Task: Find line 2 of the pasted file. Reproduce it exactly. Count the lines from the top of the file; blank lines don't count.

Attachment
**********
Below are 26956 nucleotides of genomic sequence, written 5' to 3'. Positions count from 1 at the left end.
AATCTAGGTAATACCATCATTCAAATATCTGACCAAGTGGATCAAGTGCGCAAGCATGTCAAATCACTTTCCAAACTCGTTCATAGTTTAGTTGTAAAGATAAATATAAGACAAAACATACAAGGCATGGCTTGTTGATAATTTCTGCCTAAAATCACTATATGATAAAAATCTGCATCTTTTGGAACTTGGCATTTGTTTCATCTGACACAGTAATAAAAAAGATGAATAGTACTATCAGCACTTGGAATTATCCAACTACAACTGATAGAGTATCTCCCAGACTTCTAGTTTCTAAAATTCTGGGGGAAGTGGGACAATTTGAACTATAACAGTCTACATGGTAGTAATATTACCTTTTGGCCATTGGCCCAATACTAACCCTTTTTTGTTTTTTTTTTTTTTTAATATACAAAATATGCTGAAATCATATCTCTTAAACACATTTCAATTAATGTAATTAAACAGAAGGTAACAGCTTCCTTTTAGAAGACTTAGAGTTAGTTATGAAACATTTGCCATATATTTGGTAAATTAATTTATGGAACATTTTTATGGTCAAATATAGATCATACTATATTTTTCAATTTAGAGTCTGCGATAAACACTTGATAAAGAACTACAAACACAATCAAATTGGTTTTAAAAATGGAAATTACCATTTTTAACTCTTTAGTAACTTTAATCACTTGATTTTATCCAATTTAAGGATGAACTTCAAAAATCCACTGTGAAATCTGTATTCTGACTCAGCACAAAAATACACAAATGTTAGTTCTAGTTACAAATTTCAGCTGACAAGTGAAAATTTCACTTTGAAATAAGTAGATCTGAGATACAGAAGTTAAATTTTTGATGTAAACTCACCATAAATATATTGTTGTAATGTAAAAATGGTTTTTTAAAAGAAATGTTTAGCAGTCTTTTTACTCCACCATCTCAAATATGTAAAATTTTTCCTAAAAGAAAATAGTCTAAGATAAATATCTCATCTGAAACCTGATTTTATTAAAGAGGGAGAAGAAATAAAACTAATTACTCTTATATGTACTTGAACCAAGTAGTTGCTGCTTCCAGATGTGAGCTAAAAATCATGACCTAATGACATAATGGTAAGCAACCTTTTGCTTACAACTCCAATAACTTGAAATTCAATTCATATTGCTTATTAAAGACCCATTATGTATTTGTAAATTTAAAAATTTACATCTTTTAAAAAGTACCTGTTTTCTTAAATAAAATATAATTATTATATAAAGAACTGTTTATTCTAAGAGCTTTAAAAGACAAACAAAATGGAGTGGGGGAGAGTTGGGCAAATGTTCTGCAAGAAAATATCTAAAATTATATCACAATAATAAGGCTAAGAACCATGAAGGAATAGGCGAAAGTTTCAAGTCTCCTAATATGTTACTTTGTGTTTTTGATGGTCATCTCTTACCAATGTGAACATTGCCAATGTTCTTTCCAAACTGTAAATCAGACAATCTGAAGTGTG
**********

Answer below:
AATCTAGGTAATACCATCATTCAAATATCTGACCAAGTGGATCAAGTGCGCAAGCATGTCAAATCACTTTCCAAACTCGTTCATAGTTTAGTTGTAAAGATAAATATAAGACAAAACATACAAGGCATGGCTTGTTGATAATTTCTGCCTAAAATCACTATATGATAAAAATCTGCATCTTTTGGAACTTGGCATTTGTTTCATCTGACACAGTAATAAAAAAGATGAATAGTACTATCAGCACTTGGAATTATCCAACTACAACTGATAGAGTATCTCCCAGACTTCTAGTTTCTAAAATTCTGGGGGAAGTGGGACAATTTGAACTATAACAGTCTACATGGTAGTAATATTACCTTTTGGCCATTGGCCCAATACTAACCCTTTTTTGTTTTTTTTTTTTTTTAATATACAAAATATGCTGAAATCATATCTCTTAAACACATTTCAATTAATGTAATTAAACAGAAGGTAACAGCTTCCTTTTAGAAGACTTAGAGTTAGTTATGAAACATTTGCCATATATTTGGTAAATTAATTTATGGAACATTTTTATGGTCAAATATAGATCATACTATATTTTTCAATTTAGAGTCTGCGATAAACACTTGATAAAGAACTACAAACACAATCAAATTGGTTTTAAAAATGGAAATTACCATTTTTAACTCTTTAGTAACTTTAATCACTTGATTTTATCCAATTTAAGGATGAACTTCAAAAATCCACTGTGAAATCTGTATTCTGACTCAGCACAAAAATACACAAATGTTAGTTCTAGTTACAAATTTCAGCTGACAAGTGAAAATTTCACTTTGAAATAAGTAGATCTGAGATACAGAAGTTAAATTTTTGATGTAAACTCACCATAAATATATTGTTGTAATGTAAAAATGGTTTTTTAAAAGAAATGTTTAGCAGTCTTTTTACTCCACCATCTCAAATATGTAAAATTTTTCCTAAAAGAAAATAGTCTAAGATAAATATCTCATCTGAAACCTGATTTTATTAAAGAGGGAGAAGAAATAAAACTAATTACTCTTATATGTACTTGAACCAAGTAGTTGCTGCTTCCAGATGTGAGCTAAAAATCATGACCTAATGACATAATGGTAAGCAACCTTTTGCTTACAACTCCAATAACTTGAAATTCAATTCATATTGCTTATTAAAGACCCATTATGTATTTGTAAATTTAAAAATTTACATCTTTTAAAAAGTACCTGTTTTCTTAAATAAAATATAATTATTATATAAAGAACTGTTTATTCTAAGAGCTTTAAAAGACAAACAAAATGGAGTGGGGGAGAGTTGGGCAAATGTTCTGCAAGAAAATATCTAAAATTATATCACAATAATAAGGCTAAGAACCATGAAGGAATAGGCGAAAGTTTCAAGTCTCCTAATATGTTACTTTGTGTTTTTGATGGTCATCTCTTACCAATGTGAACATTGCCAATGTTCTTTCCAAACTGTAAATCAGACAATCTGAAGTGTG